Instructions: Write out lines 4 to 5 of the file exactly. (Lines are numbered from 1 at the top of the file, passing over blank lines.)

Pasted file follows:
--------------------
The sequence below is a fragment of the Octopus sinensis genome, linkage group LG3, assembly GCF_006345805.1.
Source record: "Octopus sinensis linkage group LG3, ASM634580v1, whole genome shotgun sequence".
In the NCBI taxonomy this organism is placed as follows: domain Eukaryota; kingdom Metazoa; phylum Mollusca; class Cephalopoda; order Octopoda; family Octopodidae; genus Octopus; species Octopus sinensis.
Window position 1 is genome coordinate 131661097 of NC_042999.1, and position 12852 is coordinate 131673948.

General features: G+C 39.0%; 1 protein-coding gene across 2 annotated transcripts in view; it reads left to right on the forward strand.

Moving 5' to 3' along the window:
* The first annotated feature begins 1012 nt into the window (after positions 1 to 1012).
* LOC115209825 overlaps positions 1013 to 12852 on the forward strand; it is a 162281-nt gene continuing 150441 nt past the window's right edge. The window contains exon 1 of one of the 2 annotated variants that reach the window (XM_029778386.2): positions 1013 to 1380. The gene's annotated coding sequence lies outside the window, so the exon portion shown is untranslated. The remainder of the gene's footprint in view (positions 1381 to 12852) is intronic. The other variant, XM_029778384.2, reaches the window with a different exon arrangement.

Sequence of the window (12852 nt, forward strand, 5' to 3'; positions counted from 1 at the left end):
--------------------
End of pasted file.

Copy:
Window position 1 is genome coordinate 131661097 of NC_042999.1, and position 12852 is coordinate 131673948.

General features: G+C 39.0%; 1 protein-coding gene across 2 annotated transcripts in view; it reads left to right on the forward strand.